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June 2007

Somalia

Somalia

Africa's easternmost country, Somalia has a land area of 637,540 sq. km., slightly less than that of the state of Texas. Somalia occupies the tip of a region commonly referred to as the Horn of Africa--because of its resemblance on the map to the horn of a rhinoceros--that also includes Ethiopia, Eritrea, Djibouti, and Kenya. It comprises Italy's former Trust Territory of Somalia and the former British Protectorate of Somaliland (currently seeking recognition as an independent state). The coastline extends 2,720 kilometers (1,700 mi.). Mogadishu is the capital; other cities include Beledweyne, Kismayo, Baidoa, Jowhar, Merca, Gaalkayo, Bosasso, Hargeisa, and Berbera

The northern part of the country is hilly, and in many places the altitude ranges between 3,000 ft.-7,000 ft. above sea level. The central and southern areas are flat, with an average altitude of less than 600 ft. The Juba and the Shabelle Rivers rise in Ethiopia and flow south across the country toward the Indian Ocean. Major climatic factors are a year-round hot climate, seasonal monsoon winds, and irregular rainfall with recurring droughts.

The 2006 estimated population is 8.8 million, of which an estimated 2 million is in Somaliland. Somali is the major ethnic group, with a small non-Somali minority, consisting of mostly Bantu and Arabs. The country’s major religion is Sunni Muslim (99%).The official language is Somali; other important languages include Arabic, Italian, and English.

Somalia has no national government at present; however, a two-year reconciliation process led by the Inter-governmental Authority on Development (IGAD) concluded in 2004 following the formation of a transitional government, the components of which are known as the Somalia Transitional Federal Institutions (TFIs). The TFIs include a transitional parliament, known as the Transitional Federal Assembly (formed in August 2004), as well as a Transitional Federal Government (TFG) that includes a transitional President, Prime Minister and a cabinet known as the "Council of Ministers." For administrative purposes, Somalia is divided into 18 regions; the nature, authority, and structure of regional governments vary, where they exist. Although the U.S. never formally severed diplomatic relations with Somalia, official relations were interrupted by the fall of the government and have not been fully reestablished in the continued absence of a national government. The United States maintains informal contacts with a number of entities in Somalia.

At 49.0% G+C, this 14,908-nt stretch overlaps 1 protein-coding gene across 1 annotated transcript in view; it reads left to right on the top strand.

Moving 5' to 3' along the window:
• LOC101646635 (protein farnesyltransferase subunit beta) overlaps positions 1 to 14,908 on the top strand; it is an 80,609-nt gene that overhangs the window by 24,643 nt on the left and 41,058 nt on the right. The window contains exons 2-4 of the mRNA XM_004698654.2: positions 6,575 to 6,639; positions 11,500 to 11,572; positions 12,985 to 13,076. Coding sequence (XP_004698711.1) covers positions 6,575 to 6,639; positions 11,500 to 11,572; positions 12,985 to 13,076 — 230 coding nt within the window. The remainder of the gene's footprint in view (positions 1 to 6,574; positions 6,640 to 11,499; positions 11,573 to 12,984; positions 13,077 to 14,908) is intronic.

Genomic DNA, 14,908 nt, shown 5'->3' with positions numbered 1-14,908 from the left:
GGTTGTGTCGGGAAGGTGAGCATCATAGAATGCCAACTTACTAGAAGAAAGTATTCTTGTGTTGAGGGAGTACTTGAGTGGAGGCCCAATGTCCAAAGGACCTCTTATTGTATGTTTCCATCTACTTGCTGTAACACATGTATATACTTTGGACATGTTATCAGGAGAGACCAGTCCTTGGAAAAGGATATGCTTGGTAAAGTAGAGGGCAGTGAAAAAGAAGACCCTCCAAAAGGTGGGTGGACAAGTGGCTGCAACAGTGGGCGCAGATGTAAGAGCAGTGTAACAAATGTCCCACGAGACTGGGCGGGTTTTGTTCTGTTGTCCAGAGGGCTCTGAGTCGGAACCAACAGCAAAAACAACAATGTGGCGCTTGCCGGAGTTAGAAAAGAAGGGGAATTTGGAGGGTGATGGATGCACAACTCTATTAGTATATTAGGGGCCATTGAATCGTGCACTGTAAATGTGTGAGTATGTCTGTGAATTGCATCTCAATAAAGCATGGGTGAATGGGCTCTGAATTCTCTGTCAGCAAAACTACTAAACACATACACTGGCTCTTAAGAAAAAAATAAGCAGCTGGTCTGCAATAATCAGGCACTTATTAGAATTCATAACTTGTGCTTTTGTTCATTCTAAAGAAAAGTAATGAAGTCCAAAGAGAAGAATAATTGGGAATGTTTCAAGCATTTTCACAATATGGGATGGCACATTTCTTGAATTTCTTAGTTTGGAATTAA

CIA World Factbook; U.S. State Department Background Notes; Library of Congress, 12/2006, 10/2006, 05/1992